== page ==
The Gates of Delirium

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"The Gates of Delirium"
Song by Yes from the album Relayer
Released November 1974
Recorded 1974
Genre Progressive rock, experimental rock, hard rock, musique concrète
Length 21:50
Label Atlantic
Writer Yes
Producer Yes and Eddie Offord
Relayer track listing
"The Gates of Delirium"
(1)
"Sound Chaser"
(2)

"The Gates of Delirium" is the first track on Yes’s 1974 album, Relayer. Based on Leo Tolstoy's War and Peace,[1] the song begins with a lengthy vocal section followed by a long instrumental section (beginning at about the 8 minute mark) representing a battle. The final section, occurring about 16 minutes in, released as a single in 1975 entitled "Soon", is a very gentle, soothing prayer for peace and hope which represents the aftermath of the battle. Before the release of Open Your Eyes, the reissue of Tales from Topographic Oceans and the publication of Fly From Here, this was the longest officially released studio recording by the band with almost 22 minutes, taking up the entire first side of the LP.

Recording[edit]

A loud crashing sound heard in the middle of the song is caused by a set of old automobile parts mounted on a rack being pushed over. The band decided to keep it in instead of doing another take. Alan White explains in the liner notes of the 2003 remaster of the album.

"The percussion on that song is pretty unusual," he says. "Jon and I used to travel together to Chris' home studio, where we recorded the album. We would stop at a junkyard along the way and pick up parts of cars. We'd just go there and bang on things. There were springs and pieces of metal, brake, and clutch plates. We'd buy them and bring them back to the studio. We built a rack and hung all these things off it, and we'd bang on them. During the recording I pushed the whole thing over. That crash is what you hear on the album."

Live[edit]

The song was performed in its entirety during the lengthy set of tours between the releases of Relayer and Going for the One. It was revived for the 2000 Masterworks based on a fan survey[2] in which it came out as the top choice for songs fans wanted to hear Yes play live. Yes continued to play the song in the 2001 Magnification tour.[3]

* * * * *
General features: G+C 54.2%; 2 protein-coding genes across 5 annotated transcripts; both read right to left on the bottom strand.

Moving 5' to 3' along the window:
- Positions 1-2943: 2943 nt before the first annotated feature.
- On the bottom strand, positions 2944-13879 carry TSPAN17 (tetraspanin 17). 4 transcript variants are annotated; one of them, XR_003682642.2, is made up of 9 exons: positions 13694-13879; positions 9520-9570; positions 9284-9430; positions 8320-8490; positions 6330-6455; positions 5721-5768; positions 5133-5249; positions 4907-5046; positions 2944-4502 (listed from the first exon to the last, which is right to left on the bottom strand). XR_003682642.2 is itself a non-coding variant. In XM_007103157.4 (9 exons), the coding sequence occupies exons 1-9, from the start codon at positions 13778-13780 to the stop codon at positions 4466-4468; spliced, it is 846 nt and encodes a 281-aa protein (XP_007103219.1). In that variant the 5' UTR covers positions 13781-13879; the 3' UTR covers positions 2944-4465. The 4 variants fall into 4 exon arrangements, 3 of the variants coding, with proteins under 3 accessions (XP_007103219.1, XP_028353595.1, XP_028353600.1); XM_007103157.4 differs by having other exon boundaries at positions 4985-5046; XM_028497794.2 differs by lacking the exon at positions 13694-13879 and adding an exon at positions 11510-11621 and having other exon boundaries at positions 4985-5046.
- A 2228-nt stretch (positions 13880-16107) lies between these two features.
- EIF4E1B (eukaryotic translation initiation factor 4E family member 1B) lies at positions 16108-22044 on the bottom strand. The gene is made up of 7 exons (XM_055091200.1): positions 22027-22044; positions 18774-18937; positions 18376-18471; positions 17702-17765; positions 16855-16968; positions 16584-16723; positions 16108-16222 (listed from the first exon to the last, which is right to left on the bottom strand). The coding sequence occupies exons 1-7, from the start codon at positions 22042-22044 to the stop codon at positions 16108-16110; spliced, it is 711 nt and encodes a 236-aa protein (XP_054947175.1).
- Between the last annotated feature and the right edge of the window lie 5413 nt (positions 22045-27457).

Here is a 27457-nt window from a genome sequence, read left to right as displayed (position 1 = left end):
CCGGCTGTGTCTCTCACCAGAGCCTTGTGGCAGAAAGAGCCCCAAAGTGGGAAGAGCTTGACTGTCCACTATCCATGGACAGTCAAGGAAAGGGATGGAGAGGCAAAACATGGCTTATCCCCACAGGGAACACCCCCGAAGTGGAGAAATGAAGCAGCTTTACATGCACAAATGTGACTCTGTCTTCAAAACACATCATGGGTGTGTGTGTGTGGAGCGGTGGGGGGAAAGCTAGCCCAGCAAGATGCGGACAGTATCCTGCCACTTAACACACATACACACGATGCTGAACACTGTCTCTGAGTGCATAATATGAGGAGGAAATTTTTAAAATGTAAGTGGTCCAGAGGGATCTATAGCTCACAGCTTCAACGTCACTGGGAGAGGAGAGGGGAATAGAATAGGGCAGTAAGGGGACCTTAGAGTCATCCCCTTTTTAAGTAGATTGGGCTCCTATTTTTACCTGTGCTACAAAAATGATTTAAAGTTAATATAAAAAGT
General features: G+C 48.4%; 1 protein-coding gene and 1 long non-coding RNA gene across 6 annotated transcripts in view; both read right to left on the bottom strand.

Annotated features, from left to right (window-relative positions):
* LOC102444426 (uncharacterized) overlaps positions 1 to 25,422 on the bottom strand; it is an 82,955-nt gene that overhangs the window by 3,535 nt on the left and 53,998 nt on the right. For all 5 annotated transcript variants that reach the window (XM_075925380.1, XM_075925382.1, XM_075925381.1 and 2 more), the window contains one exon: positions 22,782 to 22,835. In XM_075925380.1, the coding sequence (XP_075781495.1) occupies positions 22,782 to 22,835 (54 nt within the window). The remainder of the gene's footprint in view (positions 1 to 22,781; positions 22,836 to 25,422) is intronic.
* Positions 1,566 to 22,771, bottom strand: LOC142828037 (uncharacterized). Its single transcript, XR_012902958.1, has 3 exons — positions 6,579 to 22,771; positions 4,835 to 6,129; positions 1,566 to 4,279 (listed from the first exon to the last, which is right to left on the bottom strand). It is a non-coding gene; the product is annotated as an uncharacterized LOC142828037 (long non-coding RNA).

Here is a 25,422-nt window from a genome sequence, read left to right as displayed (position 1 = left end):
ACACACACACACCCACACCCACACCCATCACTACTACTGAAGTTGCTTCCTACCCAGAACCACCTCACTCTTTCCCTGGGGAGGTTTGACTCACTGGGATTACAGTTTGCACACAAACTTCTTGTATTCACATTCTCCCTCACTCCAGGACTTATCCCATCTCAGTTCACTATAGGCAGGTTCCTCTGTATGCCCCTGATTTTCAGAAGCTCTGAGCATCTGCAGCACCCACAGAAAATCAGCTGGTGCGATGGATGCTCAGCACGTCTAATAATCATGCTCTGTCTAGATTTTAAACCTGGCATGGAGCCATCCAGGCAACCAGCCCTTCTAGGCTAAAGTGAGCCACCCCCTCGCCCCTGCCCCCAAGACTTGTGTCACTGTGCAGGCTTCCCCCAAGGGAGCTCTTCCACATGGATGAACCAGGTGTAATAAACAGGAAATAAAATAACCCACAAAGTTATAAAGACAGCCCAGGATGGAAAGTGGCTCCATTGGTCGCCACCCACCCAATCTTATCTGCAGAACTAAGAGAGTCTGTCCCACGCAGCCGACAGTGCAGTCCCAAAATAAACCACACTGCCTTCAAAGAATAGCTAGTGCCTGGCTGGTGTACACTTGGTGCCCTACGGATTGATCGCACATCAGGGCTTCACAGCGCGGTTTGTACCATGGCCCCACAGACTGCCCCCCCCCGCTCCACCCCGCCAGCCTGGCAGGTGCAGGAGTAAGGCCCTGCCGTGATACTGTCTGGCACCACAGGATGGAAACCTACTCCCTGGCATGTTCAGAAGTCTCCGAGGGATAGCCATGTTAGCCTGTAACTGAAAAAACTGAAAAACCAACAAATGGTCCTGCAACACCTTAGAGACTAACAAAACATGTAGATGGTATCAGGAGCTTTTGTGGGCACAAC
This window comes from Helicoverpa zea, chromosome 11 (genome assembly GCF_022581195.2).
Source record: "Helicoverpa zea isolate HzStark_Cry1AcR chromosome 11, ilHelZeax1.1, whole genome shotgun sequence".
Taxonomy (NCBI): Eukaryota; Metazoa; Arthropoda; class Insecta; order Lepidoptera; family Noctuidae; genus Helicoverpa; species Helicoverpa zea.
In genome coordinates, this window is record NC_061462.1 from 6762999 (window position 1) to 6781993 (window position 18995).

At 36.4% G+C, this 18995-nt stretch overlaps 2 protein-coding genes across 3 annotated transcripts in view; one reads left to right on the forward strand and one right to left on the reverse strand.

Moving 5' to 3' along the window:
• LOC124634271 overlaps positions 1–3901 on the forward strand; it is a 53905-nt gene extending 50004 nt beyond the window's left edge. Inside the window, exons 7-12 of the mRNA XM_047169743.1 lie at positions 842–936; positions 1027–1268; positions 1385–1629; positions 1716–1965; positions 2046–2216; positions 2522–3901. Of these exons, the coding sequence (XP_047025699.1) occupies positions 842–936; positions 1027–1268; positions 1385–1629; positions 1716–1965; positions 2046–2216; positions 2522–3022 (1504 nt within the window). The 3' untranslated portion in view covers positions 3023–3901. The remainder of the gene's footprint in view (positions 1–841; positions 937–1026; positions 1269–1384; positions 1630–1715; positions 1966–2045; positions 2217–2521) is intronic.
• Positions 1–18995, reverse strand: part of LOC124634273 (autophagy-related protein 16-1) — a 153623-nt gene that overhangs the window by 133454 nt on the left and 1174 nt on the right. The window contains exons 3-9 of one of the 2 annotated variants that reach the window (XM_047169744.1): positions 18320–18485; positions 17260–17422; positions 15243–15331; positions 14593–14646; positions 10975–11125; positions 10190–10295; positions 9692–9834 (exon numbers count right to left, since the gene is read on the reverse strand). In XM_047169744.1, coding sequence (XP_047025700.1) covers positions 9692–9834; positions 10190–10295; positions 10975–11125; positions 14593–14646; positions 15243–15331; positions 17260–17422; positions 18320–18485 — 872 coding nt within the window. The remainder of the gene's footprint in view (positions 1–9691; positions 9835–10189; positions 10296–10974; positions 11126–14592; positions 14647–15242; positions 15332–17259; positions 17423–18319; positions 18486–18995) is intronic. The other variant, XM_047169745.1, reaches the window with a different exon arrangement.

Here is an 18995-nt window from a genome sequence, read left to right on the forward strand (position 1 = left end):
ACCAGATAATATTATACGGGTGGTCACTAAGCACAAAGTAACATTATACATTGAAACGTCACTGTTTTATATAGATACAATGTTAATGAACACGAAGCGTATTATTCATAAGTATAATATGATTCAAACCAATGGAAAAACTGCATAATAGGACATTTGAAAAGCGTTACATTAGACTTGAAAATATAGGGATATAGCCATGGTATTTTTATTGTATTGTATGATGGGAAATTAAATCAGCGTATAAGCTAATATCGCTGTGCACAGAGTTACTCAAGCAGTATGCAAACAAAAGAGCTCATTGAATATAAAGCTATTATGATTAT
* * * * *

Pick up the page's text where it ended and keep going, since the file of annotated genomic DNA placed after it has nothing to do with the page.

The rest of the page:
Otherwise, only the "Soon" fragment was performed.[4]

  • A 22min 40sec live version of the track recorded on 17 August 1976, at Cobo Hall, Detroit, appears on the live album Yesshows.
  • It was found in the "Big Medley" of the Tormato tour. A version of this can be found on The Word is Live.
  • It also appeared on the 9012Live tour in 1984-85.
  • The song was not regularly played live again until the Open Your Eyes tour. However, it did appear on 4 April 1988, in Tokyo, Japan, and 28 and 29 October 1989, in Wembley, UK, on the Big Generator tour, and on 9 April 1991, in Pensacola, Florida, on the Union tour.
  • More recently, the song was performed on Yes's 35th Anniversary tour; before this (but after the Open Your Eyes tour), the song only appeared on 6 September 1999, on the The Ladder tour.
  • The song was also performed in the DVD Symphonic Live recorded in 2001, featuring an orchestra conducted by Wilhelm Keitel and Tom Brislin as guest on keyboards.

Single[edit]

"Soon"
Single by Yes
from the album Relayer
B-side "Sound Chaser (Single Edit)"
"Roundabout"
Released 8 January 1975
Recorded 1974
Genre Progressive rock, psychedelic rock
Length 4:18
Label Atlantic
Writer(s) Jon Anderson
Producer(s) Yes and Eddie Offord

The last part of the song, entitled "Soon", was issued as Atlantic single #3242 on 8 January 1975.[5] Its b-side was typically a single edit of "Sound Chaser" (3:13), though copies exist of the release with both "Sound Chaser" - probably in the same single edit - and "Roundabout" or a mono version of the song (without "Sound Chaser" in any form) as the b-side.[6]

A much different edit of "Soon," this one 5:44 in length, was released on The Ultimate Yes: 35th Anniversary Collection.

Remaster[edit]

The 2003 remastered version of the Relayer album included a studio run-through of this song in its entirety. It is somewhat shorter than the original version, with a run time of 21:16. (Compared to 21:56 on this CD issue.) However, no date is given for this recording.

References[edit]

  1. ^ Charles Snider, The Strawberry Bricks Guide to Progressive Rock, pg. 188, Strawberry Bricks (2008), ISBN 0-615-17566-X
  2. ^ Forgotten Yesterdays
  3. ^ Forgotten Yesterdays Yes tour log, retrieved 26 January 2007.
  4. ^ Forgotten Yesterdays Yes tour log, retrieved 26 January 2007.
  5. ^ Relayer remaster liner notes, issued 2003.
  6. ^ Yesworld Yes official site, retrieved 26 January 2007